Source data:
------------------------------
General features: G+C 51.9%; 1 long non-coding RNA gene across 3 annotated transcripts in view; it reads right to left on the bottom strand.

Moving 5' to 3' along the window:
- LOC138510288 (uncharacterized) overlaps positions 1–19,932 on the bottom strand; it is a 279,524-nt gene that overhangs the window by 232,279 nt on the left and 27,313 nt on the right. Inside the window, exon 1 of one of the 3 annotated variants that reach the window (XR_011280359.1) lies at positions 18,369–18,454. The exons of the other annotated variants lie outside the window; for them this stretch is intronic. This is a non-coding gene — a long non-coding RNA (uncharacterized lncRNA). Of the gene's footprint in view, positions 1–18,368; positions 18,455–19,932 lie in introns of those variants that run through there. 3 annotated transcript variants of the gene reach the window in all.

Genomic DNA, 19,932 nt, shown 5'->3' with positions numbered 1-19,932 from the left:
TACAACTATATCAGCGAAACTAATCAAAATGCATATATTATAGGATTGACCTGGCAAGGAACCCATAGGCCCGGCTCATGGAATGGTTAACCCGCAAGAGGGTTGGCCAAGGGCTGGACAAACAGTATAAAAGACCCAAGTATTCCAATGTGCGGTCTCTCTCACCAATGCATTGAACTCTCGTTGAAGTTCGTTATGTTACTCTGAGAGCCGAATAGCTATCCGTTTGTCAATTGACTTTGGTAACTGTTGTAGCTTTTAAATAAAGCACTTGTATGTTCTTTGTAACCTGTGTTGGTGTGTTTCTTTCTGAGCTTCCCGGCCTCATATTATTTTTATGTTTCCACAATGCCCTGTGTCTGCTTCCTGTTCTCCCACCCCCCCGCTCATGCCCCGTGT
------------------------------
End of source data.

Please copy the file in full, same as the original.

General features: G+C 51.9%; 1 long non-coding RNA gene across 3 annotated transcripts in view; it reads right to left on the bottom strand.

Moving 5' to 3' along the window:
- LOC138510288 (uncharacterized) overlaps positions 1–19,932 on the bottom strand; it is a 279,524-nt gene that overhangs the window by 232,279 nt on the left and 27,313 nt on the right. Inside the window, exon 1 of one of the 3 annotated variants that reach the window (XR_011280359.1) lies at positions 18,369–18,454. The exons of the other annotated variants lie outside the window; for them this stretch is intronic. This is a non-coding gene — a long non-coding RNA (uncharacterized lncRNA). Of the gene's footprint in view, positions 1–18,368; positions 18,455–19,932 lie in introns of those variants that run through there. 3 annotated transcript variants of the gene reach the window in all.

Genomic DNA, 19,932 nt, shown 5'->3' with positions numbered 1-19,932 from the left:
TACAACTATATCAGCGAAACTAATCAAAATGCATATATTATAGGATTGACCTGGCAAGGAACCCATAGGCCCGGCTCATGGAATGGTTAACCCGCAAGAGGGTTGGCCAAGGGCTGGACAAACAGTATAAAAGACCCAAGTATTCCAATGTGCGGTCTCTCTCACCAATGCATTGAACTCTCGTTGAAGTTCGTTATGTTACTCTGAGAGCCGAATAGCTATCCGTTTGTCAATTGACTTTGGTAACTGTTGTAGCTTTTAAATAAAGCACTTGTATGTTCTTTGTAACCTGTGTTGGTGTGTTTCTTTCTGAGCTTCCCGGCCTCATATTATTTTTATGTTTCCACAATGCCCTGTGTCTGCTTCCTGTTCTCCCACCCCCCCGCTCATGCCCCGTGT